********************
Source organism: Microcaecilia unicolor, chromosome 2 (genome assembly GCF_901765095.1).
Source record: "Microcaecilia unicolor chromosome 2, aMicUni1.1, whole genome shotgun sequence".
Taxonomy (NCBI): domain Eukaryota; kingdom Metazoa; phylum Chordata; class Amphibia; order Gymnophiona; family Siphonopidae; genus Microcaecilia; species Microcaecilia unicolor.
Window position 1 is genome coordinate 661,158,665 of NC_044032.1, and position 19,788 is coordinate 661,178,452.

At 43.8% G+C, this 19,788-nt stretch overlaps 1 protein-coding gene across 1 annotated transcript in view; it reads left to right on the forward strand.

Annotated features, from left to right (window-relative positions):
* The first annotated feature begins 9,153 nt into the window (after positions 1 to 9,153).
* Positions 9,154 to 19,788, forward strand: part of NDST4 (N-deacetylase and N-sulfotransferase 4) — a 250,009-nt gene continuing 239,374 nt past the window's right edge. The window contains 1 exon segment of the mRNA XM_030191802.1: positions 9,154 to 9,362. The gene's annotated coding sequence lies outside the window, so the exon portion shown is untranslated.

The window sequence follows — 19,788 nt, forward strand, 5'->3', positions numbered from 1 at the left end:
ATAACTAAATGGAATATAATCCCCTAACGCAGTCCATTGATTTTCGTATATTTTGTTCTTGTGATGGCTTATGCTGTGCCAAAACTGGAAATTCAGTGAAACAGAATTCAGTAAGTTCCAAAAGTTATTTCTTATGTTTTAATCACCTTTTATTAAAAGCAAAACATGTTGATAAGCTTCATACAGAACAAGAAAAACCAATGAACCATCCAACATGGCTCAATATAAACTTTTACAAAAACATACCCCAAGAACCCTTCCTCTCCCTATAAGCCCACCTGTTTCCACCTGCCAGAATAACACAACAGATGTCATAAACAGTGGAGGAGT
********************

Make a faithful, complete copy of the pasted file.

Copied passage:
Source organism: Microcaecilia unicolor, chromosome 2 (genome assembly GCF_901765095.1).
Source record: "Microcaecilia unicolor chromosome 2, aMicUni1.1, whole genome shotgun sequence".
Taxonomy (NCBI): domain Eukaryota; kingdom Metazoa; phylum Chordata; class Amphibia; order Gymnophiona; family Siphonopidae; genus Microcaecilia; species Microcaecilia unicolor.
Window position 1 is genome coordinate 661,158,665 of NC_044032.1, and position 19,788 is coordinate 661,178,452.

At 43.8% G+C, this 19,788-nt stretch overlaps 1 protein-coding gene across 1 annotated transcript in view; it reads left to right on the forward strand.

Annotated features, from left to right (window-relative positions):
* The first annotated feature begins 9,153 nt into the window (after positions 1 to 9,153).
* Positions 9,154 to 19,788, forward strand: part of NDST4 (N-deacetylase and N-sulfotransferase 4) — a 250,009-nt gene continuing 239,374 nt past the window's right edge. The window contains 1 exon segment of the mRNA XM_030191802.1: positions 9,154 to 9,362. The gene's annotated coding sequence lies outside the window, so the exon portion shown is untranslated.

The window sequence follows — 19,788 nt, forward strand, 5'->3', positions numbered from 1 at the left end:
ATAACTAAATGGAATATAATCCCCTAACGCAGTCCATTGATTTTCGTATATTTTGTTCTTGTGATGGCTTATGCTGTGCCAAAACTGGAAATTCAGTGAAACAGAATTCAGTAAGTTCCAAAAGTTATTTCTTATGTTTTAATCACCTTTTATTAAAAGCAAAACATGTTGATAAGCTTCATACAGAACAAGAAAAACCAATGAACCATCCAACATGGCTCAATATAAACTTTTACAAAAACATACCCCAAGAACCCTTCCTCTCCCTATAAGCCCACCTGTTTCCACCTGCCAGAATAACACAACAGATGTCATAAACAGTGGAGGAGT